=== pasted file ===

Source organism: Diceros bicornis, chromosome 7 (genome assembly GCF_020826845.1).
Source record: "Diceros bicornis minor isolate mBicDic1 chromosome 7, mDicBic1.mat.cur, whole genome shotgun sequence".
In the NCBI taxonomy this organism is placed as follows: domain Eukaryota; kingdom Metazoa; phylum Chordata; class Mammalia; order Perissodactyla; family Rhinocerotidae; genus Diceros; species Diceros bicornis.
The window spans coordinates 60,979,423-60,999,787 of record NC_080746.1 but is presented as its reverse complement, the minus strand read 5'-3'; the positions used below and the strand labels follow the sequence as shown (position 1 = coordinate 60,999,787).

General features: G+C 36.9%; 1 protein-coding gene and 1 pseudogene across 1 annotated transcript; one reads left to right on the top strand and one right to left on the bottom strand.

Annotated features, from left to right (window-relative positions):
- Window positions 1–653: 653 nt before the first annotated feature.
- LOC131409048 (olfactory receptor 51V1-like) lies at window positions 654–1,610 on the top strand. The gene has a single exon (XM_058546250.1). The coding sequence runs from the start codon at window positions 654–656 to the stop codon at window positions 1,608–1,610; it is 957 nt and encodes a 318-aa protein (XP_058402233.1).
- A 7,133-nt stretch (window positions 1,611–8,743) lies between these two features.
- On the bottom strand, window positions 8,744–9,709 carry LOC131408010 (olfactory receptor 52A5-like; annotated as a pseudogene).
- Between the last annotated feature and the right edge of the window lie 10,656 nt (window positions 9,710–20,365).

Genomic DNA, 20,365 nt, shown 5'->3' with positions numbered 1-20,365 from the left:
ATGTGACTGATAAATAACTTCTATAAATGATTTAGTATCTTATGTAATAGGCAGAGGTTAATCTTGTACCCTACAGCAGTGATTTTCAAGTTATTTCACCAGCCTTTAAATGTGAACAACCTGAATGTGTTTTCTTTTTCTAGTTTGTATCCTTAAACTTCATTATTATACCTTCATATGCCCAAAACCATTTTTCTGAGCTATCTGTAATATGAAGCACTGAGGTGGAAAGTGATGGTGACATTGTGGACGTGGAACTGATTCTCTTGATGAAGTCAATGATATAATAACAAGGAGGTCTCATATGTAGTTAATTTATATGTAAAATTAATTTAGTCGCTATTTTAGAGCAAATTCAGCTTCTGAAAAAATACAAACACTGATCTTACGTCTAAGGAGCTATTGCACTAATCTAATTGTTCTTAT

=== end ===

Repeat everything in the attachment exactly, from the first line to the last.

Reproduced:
Source organism: Diceros bicornis, chromosome 7 (genome assembly GCF_020826845.1).
Source record: "Diceros bicornis minor isolate mBicDic1 chromosome 7, mDicBic1.mat.cur, whole genome shotgun sequence".
In the NCBI taxonomy this organism is placed as follows: domain Eukaryota; kingdom Metazoa; phylum Chordata; class Mammalia; order Perissodactyla; family Rhinocerotidae; genus Diceros; species Diceros bicornis.
The window spans coordinates 60,979,423-60,999,787 of record NC_080746.1 but is presented as its reverse complement, the minus strand read 5'-3'; the positions used below and the strand labels follow the sequence as shown (position 1 = coordinate 60,999,787).

General features: G+C 36.9%; 1 protein-coding gene and 1 pseudogene across 1 annotated transcript; one reads left to right on the top strand and one right to left on the bottom strand.

Annotated features, from left to right (window-relative positions):
- Window positions 1–653: 653 nt before the first annotated feature.
- LOC131409048 (olfactory receptor 51V1-like) lies at window positions 654–1,610 on the top strand. The gene has a single exon (XM_058546250.1). The coding sequence runs from the start codon at window positions 654–656 to the stop codon at window positions 1,608–1,610; it is 957 nt and encodes a 318-aa protein (XP_058402233.1).
- A 7,133-nt stretch (window positions 1,611–8,743) lies between these two features.
- On the bottom strand, window positions 8,744–9,709 carry LOC131408010 (olfactory receptor 52A5-like; annotated as a pseudogene).
- Between the last annotated feature and the right edge of the window lie 10,656 nt (window positions 9,710–20,365).

Genomic DNA, 20,365 nt, shown 5'->3' with positions numbered 1-20,365 from the left:
ATGTGACTGATAAATAACTTCTATAAATGATTTAGTATCTTATGTAATAGGCAGAGGTTAATCTTGTACCCTACAGCAGTGATTTTCAAGTTATTTCACCAGCCTTTAAATGTGAACAACCTGAATGTGTTTTCTTTTTCTAGTTTGTATCCTTAAACTTCATTATTATACCTTCATATGCCCAAAACCATTTTTCTGAGCTATCTGTAATATGAAGCACTGAGGTGGAAAGTGATGGTGACATTGTGGACGTGGAACTGATTCTCTTGATGAAGTCAATGATATAATAACAAGGAGGTCTCATATGTAGTTAATTTATATGTAAAATTAATTTAGTCGCTATTTTAGAGCAAATTCAGCTTCTGAAAAAATACAAACACTGATCTTACGTCTAAGGAGCTATTGCACTAATCTAATTGTTCTTAT